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Lesson Transcript

Eric: Hi everyone, and welcome back to JapanesePod101.com. This is Business Japanese for Beginners Season 1 Lesson 6 - Going Out to Meet With a Client in Japan. Eric here.
Natsuko: こんにちは。 なつこです。
Eric: In this lesson, you’ll learn what to say when you leave the office for a meeting with a client. The conversation takes place at an office.
Natsuko: It's between Linda and her co-worker, Ms. Taniguchi.
Eric: The speakers are co-workers, so they will be using formal Japanese. Okay, let's listen to the conversation.

Lesson conversation

Taniguchi: リンダさん、外出ですか。
Linda: はい、課長と、あさい商事に行ってきます。
Taniguchi: いってらっしゃい。
Linda:   いってきます。
Eric: Listen to the conversation one time slowly.
Taniguchi: リンダさん、外出ですか。
Linda: はい、課長と、あさい商事に行ってきます。
Taniguchi: いってらっしゃい。
Linda:  いってきます。
Eric: Listen to the conversation with the English translation.
Taniguchi: Linda, are you going out?
Linda: Yes, I’m going to Asai Shoji with the Manager.
Taniguchi: OK, see you later.
Linda: Thank you. See you later.
Eric: Natsuko, I've heard that some Japanese offices have a whiteboard where the staff share their schedule with the rest of the office.
Natsuko: Ah... You mean スケジュールボード, meaning “schedule board”?
Eric: I think so.
Natsuko: Ah yes, the schedule board shows whether a person is in the office or not. And if the person is out, it shows the approximate time he or she will return.
Eric: I guess it would be handy for all the workers to keep track of where everyone is and understand the situation in the office.
Natsuko: That’s right.
Eric: Natsuko, can you introduce some common words used on the board?
Natsuko: OK. The first one is 出張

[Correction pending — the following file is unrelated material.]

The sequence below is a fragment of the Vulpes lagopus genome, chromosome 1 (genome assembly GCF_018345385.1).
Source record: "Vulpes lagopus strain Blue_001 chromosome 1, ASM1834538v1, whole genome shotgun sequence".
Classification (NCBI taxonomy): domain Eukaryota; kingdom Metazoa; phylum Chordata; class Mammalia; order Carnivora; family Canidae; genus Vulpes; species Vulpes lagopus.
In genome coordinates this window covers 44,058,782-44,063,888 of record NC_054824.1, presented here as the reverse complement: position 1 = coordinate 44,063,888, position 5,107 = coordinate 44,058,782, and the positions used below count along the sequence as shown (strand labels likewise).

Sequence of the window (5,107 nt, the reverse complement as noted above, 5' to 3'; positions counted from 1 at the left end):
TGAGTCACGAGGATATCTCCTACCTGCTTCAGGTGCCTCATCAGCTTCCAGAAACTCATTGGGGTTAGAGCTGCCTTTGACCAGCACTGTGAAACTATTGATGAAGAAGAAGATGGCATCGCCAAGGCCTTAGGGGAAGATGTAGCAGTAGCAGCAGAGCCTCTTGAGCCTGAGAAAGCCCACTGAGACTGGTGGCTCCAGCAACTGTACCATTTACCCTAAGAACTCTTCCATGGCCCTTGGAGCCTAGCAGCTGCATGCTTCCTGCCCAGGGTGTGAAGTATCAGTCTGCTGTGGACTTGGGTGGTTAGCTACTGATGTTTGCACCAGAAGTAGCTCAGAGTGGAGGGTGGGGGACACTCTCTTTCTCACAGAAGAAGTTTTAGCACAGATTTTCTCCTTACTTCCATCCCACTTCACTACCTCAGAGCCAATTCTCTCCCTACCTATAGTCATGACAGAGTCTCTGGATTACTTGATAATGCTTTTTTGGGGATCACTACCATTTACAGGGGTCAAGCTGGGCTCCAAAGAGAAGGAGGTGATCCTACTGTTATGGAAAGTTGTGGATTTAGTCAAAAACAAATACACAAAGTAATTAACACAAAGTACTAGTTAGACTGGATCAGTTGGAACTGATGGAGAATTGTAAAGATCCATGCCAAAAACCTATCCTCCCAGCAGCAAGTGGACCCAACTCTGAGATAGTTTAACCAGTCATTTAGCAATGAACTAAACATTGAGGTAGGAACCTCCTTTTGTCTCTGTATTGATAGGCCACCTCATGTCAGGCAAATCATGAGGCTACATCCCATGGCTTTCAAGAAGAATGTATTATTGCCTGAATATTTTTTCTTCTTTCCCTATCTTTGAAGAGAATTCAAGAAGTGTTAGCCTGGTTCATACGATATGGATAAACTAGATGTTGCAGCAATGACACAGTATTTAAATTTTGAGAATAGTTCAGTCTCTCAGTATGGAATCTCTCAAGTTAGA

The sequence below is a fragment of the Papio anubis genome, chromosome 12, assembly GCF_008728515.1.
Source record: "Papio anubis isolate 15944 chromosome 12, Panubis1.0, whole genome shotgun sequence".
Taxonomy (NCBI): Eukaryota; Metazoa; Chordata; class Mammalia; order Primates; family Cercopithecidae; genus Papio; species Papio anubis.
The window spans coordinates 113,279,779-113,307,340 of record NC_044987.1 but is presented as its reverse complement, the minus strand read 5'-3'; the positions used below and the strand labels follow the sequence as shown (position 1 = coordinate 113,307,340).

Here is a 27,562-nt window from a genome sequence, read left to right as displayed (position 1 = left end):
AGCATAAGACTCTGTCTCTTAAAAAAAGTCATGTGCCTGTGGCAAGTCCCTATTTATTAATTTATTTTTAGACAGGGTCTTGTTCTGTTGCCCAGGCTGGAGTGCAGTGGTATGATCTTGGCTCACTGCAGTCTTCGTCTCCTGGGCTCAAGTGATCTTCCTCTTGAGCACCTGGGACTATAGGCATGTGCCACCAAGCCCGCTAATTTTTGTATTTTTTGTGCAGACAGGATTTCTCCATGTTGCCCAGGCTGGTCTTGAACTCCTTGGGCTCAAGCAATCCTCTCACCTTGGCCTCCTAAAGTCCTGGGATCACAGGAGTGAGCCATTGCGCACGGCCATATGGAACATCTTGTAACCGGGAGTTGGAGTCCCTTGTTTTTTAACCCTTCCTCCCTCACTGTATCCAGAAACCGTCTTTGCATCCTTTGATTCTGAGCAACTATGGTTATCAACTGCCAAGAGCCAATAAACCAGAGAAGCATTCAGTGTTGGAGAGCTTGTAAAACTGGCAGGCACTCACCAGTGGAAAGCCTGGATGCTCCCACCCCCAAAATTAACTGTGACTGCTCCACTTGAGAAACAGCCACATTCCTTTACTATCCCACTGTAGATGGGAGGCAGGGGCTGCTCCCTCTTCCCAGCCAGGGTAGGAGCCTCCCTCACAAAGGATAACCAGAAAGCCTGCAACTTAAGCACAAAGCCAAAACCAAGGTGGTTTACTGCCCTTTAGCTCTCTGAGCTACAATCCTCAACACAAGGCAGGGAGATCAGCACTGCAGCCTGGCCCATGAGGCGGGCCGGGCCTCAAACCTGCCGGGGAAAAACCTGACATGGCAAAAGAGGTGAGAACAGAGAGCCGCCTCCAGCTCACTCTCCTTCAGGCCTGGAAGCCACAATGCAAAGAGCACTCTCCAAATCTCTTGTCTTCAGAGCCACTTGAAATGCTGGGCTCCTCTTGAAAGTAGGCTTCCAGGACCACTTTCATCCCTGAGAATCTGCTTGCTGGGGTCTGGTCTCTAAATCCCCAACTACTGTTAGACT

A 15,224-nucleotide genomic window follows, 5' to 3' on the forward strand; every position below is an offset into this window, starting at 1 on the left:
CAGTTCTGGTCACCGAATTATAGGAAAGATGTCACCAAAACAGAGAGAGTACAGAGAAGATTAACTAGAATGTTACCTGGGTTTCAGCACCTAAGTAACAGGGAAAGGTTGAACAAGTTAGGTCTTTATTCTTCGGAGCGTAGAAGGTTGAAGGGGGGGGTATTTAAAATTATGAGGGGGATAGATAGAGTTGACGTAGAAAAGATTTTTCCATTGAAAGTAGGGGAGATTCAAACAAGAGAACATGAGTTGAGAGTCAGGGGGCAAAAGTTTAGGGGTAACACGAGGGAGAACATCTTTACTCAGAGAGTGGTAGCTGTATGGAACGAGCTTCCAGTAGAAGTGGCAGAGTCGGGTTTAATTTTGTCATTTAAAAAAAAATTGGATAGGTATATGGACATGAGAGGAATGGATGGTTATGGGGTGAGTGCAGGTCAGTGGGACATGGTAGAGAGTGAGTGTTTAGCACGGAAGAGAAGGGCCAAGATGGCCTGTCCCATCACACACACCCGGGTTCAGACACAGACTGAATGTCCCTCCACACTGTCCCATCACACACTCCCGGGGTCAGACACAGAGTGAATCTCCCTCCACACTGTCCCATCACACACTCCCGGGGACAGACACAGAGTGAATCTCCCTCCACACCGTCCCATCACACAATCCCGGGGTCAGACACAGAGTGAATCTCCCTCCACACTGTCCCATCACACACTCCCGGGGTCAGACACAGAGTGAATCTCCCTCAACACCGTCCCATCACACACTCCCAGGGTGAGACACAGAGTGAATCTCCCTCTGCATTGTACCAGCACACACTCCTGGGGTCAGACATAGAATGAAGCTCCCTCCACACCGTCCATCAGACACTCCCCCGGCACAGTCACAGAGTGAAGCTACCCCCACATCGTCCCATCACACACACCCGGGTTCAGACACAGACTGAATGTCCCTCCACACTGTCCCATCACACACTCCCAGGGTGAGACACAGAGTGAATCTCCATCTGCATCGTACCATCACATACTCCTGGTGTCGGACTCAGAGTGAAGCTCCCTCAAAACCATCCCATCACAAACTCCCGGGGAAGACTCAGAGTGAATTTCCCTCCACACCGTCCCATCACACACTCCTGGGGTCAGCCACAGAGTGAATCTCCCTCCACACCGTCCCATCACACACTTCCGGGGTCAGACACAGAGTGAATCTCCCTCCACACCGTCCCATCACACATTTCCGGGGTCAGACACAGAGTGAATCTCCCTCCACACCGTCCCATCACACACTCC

Eric: which means “on a business trip” And.. what about “On holiday?”
Natsuko: In Japanese, that is 休暇
Eric: What if someone is at the office and I want to say “in the office”?
Natsuko: 社内。And also, you can hear this word 直帰
Eric: which means “going straight home after the work outside the office.” These words are written in the lesson notes. So please check them out. Okay, now onto the vocab.
Eric: Let’s take a look at the vocabulary from this lesson. The first word is..
Natsuko: 外出 [natural native speed]
Eric: outing, trip, going out
Natsuko: 外出[slowly - broken down by syllable]
Natsuko: 外出 [natural native speed]
Eric: Next we have..
Natsuko: いってらっしゃい。 [natural native speed]
Eric: Have a good day, Take care, See you
Natsuko: いってらっしゃい。[slowly - broken down by syllable]
Natsuko: いってらっしゃい。 [natural native speed]
Eric: And last we have..
Natsuko: いってきます。 [natural native speed]
Eric: See you later.
Natsuko: いってきます。[slowly - broken down by syllable]
Natsuko: いってきます。 [natural native speed]
Eric: Let's have a closer look at the usage of some of the words and phrases from this lesson. The first phrase is..
Natsuko: いってきます。
Eric: which means “See you later.”
Natsuko: Well… いってきます could also be translated as “I’ll be back.” in English, couldn’t it? Because いって “to go ” and きます “to come.”
Eric: Right. いってきます literally means “I'll go and come back”. いって is the te-form of the verb iku meaning “to go” and きます meaning “to come”.
Natsuko: So we say いってきます when we leave a place, knowing that we’ll return.
Eric: You say いってきます to your family member when you leave home, don’t you?
Natsuko: Yes, I do, because I know I’m coming back home!